Many of the remaining watersheds have been either "reduced" (14 percent) or "greatly reduced" (43 percent) as native char habitats. Even more alarming is that most large rivers no longer support reproducing populations, leaving the brookie relegated almost exclusively to small headwater streams.
Despite four angling teenagers in my household, I found no one to join me on this expedition, so I go it alone. Maybe the solitude of fishing these little threads of mountain water, with no other anglers in sight, will do me some good. I guess every father should have his day.
Arriving at my headwater destination, I quickly rig my rod, put on my daypack, and head into the woods. Looking upstream, there are countless little pockets and deep little runs with each having a brookie tucked into it. With my fly box open, the decision of what fly to use comes easily — my eyes are drawn to the reliable Parachute Adams, size 14.
These brookies are not picky and will lunge across a pool to get what they think is a tasty morsel of food. Most all of these Catskill headwaters are naturally poor in both minerals and insects. These little fish are trained to eat whatever they can find, including my fly.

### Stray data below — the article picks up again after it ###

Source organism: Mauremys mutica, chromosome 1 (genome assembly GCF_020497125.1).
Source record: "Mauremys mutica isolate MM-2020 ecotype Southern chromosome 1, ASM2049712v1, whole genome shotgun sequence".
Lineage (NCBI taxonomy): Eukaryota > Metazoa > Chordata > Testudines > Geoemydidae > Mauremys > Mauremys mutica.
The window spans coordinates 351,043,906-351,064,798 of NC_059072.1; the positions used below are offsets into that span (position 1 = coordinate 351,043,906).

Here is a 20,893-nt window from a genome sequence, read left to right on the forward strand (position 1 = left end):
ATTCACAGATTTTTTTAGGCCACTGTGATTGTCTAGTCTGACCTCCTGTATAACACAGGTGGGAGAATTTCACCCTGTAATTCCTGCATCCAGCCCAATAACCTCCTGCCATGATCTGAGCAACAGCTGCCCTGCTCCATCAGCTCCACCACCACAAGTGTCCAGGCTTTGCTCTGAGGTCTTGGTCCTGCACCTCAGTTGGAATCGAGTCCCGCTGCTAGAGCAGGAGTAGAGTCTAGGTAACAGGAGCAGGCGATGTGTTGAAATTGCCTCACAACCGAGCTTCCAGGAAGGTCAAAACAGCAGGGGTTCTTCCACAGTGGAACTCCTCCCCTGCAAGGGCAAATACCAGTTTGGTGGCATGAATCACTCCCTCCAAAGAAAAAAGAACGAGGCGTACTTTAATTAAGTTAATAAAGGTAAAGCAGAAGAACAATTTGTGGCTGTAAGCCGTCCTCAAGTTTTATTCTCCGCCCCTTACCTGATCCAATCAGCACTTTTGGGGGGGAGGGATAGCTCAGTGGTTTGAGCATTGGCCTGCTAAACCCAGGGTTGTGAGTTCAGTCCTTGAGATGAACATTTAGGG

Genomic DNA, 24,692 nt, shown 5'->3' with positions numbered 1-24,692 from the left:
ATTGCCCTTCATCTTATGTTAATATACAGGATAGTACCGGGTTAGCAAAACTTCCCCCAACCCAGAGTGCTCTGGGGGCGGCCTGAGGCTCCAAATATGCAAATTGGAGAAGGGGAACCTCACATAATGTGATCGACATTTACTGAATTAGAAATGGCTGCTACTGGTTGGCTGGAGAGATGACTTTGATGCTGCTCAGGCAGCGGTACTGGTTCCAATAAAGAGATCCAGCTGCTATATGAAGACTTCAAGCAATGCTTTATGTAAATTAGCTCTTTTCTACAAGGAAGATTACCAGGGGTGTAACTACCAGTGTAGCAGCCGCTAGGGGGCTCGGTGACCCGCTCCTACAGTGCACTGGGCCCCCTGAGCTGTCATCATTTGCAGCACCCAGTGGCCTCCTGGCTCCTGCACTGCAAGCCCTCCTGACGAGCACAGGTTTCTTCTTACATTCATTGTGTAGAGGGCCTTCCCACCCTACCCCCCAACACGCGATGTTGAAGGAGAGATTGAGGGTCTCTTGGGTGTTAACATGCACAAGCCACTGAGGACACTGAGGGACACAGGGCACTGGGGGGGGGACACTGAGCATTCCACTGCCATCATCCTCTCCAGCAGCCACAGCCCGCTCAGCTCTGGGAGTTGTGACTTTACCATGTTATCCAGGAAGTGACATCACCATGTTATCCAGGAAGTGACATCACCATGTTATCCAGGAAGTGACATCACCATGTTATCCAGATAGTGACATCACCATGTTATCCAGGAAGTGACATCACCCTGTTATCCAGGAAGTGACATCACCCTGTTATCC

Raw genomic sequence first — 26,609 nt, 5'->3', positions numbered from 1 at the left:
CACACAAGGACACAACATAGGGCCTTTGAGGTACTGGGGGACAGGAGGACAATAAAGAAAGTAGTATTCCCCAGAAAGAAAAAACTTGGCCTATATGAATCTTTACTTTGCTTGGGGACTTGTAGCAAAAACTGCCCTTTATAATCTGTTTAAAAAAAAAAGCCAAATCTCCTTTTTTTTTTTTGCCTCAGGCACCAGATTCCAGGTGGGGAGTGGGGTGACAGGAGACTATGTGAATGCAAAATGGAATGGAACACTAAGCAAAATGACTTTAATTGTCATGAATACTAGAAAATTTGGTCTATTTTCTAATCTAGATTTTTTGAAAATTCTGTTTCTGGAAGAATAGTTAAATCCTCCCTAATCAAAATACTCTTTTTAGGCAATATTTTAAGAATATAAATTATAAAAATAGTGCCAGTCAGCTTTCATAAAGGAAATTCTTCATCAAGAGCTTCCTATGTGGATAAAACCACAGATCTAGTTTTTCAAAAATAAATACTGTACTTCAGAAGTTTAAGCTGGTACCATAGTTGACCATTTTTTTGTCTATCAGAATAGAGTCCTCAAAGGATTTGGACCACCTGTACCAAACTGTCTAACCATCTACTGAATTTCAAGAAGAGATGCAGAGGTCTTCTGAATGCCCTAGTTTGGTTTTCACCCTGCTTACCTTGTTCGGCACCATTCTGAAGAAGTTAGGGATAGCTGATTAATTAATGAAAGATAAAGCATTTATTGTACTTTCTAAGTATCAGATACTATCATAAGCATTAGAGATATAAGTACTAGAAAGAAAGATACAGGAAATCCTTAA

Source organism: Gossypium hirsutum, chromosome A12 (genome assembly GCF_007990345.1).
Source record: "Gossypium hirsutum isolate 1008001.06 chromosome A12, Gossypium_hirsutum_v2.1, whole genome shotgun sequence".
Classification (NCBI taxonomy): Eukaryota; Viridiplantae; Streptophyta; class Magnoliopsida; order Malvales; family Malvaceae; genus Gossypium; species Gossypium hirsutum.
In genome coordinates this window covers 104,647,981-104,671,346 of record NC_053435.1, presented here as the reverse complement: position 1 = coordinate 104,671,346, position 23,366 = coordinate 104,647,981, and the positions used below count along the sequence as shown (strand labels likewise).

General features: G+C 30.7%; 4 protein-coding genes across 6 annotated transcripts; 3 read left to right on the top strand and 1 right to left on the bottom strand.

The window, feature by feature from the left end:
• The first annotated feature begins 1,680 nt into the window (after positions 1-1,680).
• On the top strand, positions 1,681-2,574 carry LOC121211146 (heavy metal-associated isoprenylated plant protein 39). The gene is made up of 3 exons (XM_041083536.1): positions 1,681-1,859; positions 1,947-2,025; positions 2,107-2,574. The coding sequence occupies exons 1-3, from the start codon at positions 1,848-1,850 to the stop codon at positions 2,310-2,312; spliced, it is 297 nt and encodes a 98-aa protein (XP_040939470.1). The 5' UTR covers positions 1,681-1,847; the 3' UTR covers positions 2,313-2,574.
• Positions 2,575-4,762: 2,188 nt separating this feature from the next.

My second cast has a 7-inch brookie tugging on the fly rod. He's not big, as most seem to prefer these days, but what he lacks in size he makes up for in fight and color. That's probably part of his problem. Since he doesn't grow to the large proportions of a brown or rainbow trout, he doesn't seem to get the respect or attention he deserves.
Most folks don't realize that this little brookie is on the frontlines of the battle for pure, clean water. He requires the cleanest and coolest water and will not tolerate anything less.
Whether you fish or not, you need to know about this little fish. You need to realize that when our local native char disappears, so goes our purest and cleanest water.
Despite its small size, the loss of salvelinus fontinalis carries a huge price.
[email protected] or P.O. Box 87, Westtown, NY 10998.
link is here: